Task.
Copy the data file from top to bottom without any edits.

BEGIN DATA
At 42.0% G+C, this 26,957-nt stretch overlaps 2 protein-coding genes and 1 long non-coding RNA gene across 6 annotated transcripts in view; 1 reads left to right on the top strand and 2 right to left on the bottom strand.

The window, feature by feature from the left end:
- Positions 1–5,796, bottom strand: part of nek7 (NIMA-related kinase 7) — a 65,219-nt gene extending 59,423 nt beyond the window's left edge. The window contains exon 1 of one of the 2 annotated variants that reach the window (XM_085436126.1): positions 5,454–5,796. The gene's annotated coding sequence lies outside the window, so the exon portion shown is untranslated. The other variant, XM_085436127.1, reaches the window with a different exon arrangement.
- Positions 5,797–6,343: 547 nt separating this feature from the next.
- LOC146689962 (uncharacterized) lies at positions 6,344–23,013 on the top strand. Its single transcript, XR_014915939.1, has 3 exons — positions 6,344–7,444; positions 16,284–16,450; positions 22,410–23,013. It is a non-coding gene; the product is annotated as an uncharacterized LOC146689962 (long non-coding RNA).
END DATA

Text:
At 42.0% G+C, this 26,957-nt stretch overlaps 2 protein-coding genes and 1 long non-coding RNA gene across 6 annotated transcripts in view; 1 reads left to right on the top strand and 2 right to left on the bottom strand.

The window, feature by feature from the left end:
- Positions 1–5,796, bottom strand: part of nek7 (NIMA-related kinase 7) — a 65,219-nt gene extending 59,423 nt beyond the window's left edge. The window contains exon 1 of one of the 2 annotated variants that reach the window (XM_085436126.1): positions 5,454–5,796. The gene's annotated coding sequence lies outside the window, so the exon portion shown is untranslated. The other variant, XM_085436127.1, reaches the window with a different exon arrangement.
- Positions 5,797–6,343: 547 nt separating this feature from the next.
- LOC146689962 (uncharacterized) lies at positions 6,344–23,013 on the top strand. Its single transcript, XR_014915939.1, has 3 exons — positions 6,344–7,444; positions 16,284–16,450; positions 22,410–23,013. It is a non-coding gene; the product is annotated as an uncharacterized LOC146689962 (long non-coding RNA).